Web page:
FIG. 9 is an enlarged cross sectional view of the vibrating blade attachment onto the vibrating rod of the apparatus of FIG. 1;

FIG. 10 is a flat view showing a variation of the vibrating blade and the clamping member;

FIG. 11 is a flat view showing a variation of the vibrating blade and the clamping member;

FIG. 12 is a flat view showing a variation of the vibrating blade and the clamping member;

FIG. 13 is a flat view showing a variation of the vibrating blade and the clamping member;

FIG. 14 is a graph showing the relation between vibrating blade length and flutter;

FIG. 15 is a cross sectional view showing a variation of the vibration stirring means;

FIG. 16 is a cross sectional view showing a variation of the vibration stirring means;

FIG. 17 is a cross sectional view showing a variation of the vibration stirring means;

FIG. 18 is a cross sectional view showing a variation of the vibration stirring means;

FIG. 19 is a cross sectional view showing a variation of the vibration stirring means;

FIG. 20 is a cross sectional view showing another installation state of the vibration stirring means onto the electrolytic cell of the present invention;

FIG. 21 is a cross sectional view of the apparatus shown in FIG. 20;

FIG. 22 is a flat view of the apparatus shown in FIG. 20;

FIG. 23A through FIG. 23C are flat views of the laminated piece;

FIG. 24A and FIG. 24B are cross sectional views showing the state of the sealed electrolytic cell by the laminated piece;

FIG. 25A through FIG. 25E are cross sectional view of the laminated piece;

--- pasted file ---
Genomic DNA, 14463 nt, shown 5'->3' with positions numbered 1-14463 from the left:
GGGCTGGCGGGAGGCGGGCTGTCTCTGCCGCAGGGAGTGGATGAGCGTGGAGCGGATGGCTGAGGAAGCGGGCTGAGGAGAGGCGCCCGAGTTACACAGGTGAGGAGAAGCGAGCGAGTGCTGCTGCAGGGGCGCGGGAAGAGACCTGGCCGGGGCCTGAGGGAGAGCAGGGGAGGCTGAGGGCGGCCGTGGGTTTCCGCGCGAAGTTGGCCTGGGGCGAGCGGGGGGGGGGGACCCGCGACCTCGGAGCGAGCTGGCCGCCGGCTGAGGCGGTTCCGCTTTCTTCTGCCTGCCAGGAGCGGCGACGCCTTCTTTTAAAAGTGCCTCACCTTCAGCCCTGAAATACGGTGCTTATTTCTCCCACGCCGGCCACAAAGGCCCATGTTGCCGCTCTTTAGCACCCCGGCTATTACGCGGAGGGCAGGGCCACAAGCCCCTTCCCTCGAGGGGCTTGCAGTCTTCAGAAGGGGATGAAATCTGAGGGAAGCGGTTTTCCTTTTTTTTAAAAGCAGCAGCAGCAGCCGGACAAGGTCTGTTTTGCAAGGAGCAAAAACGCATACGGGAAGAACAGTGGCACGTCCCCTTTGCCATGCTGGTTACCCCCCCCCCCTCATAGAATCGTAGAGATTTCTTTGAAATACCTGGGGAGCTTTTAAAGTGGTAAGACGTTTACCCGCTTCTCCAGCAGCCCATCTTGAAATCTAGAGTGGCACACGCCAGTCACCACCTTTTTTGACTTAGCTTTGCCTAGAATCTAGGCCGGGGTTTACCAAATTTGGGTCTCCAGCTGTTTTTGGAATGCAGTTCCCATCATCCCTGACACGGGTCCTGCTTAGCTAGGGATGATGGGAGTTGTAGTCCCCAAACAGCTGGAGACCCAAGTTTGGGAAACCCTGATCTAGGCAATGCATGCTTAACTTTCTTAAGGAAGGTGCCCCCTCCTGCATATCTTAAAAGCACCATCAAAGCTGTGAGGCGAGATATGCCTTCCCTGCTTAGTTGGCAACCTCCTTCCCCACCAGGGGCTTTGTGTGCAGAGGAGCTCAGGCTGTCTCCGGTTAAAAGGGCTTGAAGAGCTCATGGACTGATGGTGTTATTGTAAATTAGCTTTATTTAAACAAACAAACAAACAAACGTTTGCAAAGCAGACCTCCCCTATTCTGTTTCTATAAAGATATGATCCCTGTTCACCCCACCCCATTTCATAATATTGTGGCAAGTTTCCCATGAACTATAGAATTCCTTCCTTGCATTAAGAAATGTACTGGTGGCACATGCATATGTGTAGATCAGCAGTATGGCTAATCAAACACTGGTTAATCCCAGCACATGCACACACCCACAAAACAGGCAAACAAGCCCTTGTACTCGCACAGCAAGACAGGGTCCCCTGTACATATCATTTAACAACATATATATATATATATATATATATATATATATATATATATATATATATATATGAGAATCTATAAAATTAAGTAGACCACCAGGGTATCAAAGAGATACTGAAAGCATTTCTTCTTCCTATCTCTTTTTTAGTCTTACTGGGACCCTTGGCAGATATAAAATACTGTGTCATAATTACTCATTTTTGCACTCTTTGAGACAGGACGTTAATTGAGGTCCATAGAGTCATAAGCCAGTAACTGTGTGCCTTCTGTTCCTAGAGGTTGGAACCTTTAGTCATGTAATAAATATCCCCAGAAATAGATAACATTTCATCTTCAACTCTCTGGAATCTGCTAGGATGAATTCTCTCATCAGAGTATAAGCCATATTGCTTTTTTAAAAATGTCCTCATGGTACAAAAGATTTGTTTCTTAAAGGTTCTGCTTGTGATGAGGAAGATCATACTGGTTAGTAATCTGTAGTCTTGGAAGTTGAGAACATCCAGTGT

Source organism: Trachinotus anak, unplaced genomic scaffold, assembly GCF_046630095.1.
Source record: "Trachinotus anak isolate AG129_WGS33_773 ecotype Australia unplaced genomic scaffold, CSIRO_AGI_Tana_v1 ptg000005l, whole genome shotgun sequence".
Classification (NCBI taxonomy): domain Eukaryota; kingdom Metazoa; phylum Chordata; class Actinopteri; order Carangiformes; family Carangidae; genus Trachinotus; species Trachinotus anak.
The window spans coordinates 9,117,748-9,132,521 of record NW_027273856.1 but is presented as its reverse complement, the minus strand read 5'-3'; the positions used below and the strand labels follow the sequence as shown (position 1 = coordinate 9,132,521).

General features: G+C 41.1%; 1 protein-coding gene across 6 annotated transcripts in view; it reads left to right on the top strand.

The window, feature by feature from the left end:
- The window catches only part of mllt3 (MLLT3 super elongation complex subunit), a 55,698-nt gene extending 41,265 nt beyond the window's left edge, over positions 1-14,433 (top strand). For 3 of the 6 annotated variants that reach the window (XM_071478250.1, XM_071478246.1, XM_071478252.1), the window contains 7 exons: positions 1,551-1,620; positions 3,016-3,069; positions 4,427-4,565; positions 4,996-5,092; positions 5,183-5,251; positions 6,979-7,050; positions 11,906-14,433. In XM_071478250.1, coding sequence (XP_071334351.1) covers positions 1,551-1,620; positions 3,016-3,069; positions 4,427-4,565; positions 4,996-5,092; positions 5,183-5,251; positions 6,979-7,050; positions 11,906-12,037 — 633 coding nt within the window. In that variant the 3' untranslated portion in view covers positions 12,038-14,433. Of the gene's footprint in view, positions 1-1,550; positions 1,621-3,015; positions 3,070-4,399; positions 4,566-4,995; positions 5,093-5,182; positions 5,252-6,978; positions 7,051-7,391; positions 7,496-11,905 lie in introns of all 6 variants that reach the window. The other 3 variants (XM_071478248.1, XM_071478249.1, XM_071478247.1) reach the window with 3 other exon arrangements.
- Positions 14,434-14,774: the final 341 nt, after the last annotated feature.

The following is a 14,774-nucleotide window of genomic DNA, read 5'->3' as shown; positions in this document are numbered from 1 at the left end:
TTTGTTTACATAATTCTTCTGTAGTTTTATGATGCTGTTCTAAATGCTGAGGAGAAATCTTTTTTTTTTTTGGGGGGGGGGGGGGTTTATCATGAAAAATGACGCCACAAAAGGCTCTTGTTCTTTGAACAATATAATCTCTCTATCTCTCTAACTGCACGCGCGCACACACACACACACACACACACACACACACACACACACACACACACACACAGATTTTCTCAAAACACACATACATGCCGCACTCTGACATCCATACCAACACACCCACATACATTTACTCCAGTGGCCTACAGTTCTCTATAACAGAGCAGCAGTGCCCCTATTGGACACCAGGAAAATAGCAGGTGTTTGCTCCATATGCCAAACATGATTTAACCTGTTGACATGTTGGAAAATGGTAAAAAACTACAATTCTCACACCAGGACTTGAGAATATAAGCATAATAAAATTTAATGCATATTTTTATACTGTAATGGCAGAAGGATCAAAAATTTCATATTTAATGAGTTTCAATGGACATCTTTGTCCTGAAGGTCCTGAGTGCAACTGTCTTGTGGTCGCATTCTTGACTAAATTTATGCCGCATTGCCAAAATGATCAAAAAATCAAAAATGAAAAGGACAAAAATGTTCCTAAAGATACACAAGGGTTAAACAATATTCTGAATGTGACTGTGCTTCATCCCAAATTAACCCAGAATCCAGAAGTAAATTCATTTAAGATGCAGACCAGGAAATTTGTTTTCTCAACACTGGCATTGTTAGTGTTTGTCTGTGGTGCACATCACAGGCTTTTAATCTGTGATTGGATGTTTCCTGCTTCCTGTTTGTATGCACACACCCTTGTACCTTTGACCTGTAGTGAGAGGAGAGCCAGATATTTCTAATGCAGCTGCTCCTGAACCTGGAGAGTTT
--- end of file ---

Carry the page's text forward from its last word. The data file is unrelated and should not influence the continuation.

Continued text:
FIG. 26 is a fragmentary view of the gas trapping means of the hydrogen-oxygen gas generator of the present invention;

FIG. 27 is a concept view showing one example of the gas combustion device utilizing the hydrogen-oxygen gas collected by the hydrogen-oxygen gas generator;

FIG. 28 is a cross sectional view showing a variation of the vibration stirring means;

FIG. 29 is a perspective view showing a variation of the lid member.

DETAILED DESCRIPTION OF THE PREFERRED EMBODIMENTS

The preferred embodiments of the present invention are described next while referring to the drawings. In the drawings, members or sections having identical functions are assigned the same reference numerals.

FIG. 1 through FIG. 3 are drawings showing the structure of the embodiment of the hydrogen-oxygen gas generator for implementing the hydrogen-oxygen gas generating method of the present invention. Of these figures, FIG. 1 is a cross sectional view, FIG. 2 is a flat view, and FIG. 3 is a side view.